TIM Farron has claimed he decided to quit as UK Liberal Democrat leader well before the election after facing repeated questions about whether he thought gay sex was a sin.

A devout Christian, Mr Farron announced his departure on June 14 saying his faith had made him a “subject of suspicion” and become an obstacle to him doing his job.

At the time, Mr Farron appeared to have been the subject of an internal coup, prompted by the resignation of the party’s openly gay home affairs spokesman Lord Paddick.

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He quit citing “concerns about the leader’s views on various issues”.

However Mr Farron has now said the decision was made a month before, after intense media scrutiny of his socially conservative views on gay rights and abortion.

He admitted he was “torn” between his religion and leading a “progressive liberal party”.

He told Emma Barnett on 5 Live Daily: "I made the decision about two weeks into the election campaign. I thought there isn't a way forward out of this without me either compromising or just causing damage to the party in the long run.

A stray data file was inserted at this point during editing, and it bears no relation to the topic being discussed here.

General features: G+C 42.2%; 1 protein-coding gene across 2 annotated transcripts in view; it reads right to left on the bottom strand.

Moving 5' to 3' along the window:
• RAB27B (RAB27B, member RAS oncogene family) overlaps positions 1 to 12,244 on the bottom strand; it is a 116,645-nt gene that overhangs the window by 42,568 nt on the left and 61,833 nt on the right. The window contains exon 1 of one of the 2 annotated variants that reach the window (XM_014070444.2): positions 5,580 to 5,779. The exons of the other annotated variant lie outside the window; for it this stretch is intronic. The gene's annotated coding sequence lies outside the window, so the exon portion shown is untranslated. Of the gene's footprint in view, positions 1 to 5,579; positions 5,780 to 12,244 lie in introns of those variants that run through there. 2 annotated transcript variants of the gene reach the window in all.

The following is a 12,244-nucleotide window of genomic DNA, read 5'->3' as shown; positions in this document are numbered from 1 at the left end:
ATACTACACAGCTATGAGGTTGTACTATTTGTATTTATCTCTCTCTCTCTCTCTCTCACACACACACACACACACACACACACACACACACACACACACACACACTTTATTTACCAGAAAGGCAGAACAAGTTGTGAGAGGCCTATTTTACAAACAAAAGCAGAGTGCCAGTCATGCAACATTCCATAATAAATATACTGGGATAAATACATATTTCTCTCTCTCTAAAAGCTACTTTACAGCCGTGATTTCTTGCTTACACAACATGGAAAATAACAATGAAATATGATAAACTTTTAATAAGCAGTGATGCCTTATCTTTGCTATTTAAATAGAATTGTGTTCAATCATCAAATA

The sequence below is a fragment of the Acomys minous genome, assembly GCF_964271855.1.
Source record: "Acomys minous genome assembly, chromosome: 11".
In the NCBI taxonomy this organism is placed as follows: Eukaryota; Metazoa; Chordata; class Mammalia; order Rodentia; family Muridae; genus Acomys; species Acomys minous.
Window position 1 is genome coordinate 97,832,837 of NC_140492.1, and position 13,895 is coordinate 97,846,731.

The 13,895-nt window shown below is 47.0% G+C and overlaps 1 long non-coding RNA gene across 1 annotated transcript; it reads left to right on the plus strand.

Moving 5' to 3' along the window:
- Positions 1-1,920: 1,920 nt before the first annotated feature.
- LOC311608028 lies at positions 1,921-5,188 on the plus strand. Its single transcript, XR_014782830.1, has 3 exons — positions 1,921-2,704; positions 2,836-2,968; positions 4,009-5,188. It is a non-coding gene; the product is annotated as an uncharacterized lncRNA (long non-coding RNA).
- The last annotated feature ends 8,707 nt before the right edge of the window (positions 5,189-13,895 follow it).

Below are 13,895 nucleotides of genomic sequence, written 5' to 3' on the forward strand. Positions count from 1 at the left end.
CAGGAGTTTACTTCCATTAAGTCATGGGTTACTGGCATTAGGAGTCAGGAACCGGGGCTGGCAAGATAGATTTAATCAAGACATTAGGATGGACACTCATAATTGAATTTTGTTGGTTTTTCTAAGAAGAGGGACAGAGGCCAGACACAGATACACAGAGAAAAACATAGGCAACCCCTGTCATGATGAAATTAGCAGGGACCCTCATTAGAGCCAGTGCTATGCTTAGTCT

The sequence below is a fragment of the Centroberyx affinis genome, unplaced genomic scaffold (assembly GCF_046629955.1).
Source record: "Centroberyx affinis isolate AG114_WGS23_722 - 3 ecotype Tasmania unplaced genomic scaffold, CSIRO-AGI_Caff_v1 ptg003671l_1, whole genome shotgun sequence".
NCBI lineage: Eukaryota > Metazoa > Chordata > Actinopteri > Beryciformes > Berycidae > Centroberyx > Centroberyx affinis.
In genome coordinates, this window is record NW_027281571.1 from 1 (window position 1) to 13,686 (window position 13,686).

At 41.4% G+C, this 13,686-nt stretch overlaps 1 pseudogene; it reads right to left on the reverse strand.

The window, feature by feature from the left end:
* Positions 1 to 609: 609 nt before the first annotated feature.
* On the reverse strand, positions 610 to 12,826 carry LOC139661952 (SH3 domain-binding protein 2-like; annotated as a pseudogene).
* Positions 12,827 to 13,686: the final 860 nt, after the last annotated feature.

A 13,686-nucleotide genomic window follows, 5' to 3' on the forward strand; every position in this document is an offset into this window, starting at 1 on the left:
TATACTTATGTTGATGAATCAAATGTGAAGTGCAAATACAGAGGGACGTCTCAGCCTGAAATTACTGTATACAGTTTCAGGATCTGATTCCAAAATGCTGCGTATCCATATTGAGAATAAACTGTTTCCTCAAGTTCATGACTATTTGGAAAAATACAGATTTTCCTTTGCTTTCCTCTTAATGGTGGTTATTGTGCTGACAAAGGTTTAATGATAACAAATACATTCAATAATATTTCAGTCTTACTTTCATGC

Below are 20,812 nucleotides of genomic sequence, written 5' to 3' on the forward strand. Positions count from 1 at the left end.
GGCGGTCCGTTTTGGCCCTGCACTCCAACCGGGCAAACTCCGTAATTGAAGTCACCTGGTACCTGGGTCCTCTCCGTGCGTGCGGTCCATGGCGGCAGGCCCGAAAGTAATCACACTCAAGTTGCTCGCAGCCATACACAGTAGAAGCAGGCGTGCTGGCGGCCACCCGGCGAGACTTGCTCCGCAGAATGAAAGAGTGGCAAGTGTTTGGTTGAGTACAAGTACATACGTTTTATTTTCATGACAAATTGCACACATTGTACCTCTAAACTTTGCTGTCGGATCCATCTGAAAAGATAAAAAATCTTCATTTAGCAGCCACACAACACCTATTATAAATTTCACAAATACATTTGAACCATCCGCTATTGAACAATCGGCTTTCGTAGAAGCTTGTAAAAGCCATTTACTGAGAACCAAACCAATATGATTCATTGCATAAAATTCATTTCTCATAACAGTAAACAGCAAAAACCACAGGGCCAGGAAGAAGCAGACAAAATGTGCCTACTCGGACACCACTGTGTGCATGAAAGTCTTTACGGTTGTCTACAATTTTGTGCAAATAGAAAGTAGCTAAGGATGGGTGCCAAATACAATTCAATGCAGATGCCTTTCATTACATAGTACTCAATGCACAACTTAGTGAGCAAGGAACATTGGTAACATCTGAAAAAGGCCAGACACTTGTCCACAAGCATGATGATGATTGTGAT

"In which case I cannot see a way I will continue to be leader into the future.”

He had then put that thought “into a drawer” and kept it to himself through the campaign.

The outgoing LibDem leader denied he deceived voters who backed his party in the election.

He went on: “They're giving the party the vote, and the LibDems, thanks to what we've done in the last two years, will continue.

"In every election there is a reasonable chance that leaders will step down.

"When you make a decision and it's in your head and you've not really shared it with anybody, not written it down, it's there to be changed.

"I went into that campaign trying to... fight for the country I believed in."

Mr Farron also revealed that, like Theresa May, he had shed a tear after the election.

Despite hopes of a shift in the party’s fortunes because of its hardline opposition to Brexit, the LibDems went from just nine MPs to 12, with vote share down from 7.9 to 7.4 per cent.

Mr Farron said the party had “left intensive care” and returned to relevance since he took over from Nick Clegg in 2015 following the party’s post-Coalition wipeout.

“My job was to save the party,” he said.

“The Liberal Democrats still exist and we’re moving forward.”

Since Mr Farron announced his departure, East Dunbartonshire MP Jo Swinson has become the party’s deputy leader, while former business secretary Sir Vince Cable is the only candidate for leader, with nominations due to close next week.

“If there’s only one candidate, then that’s how it is,” said Mr Farron.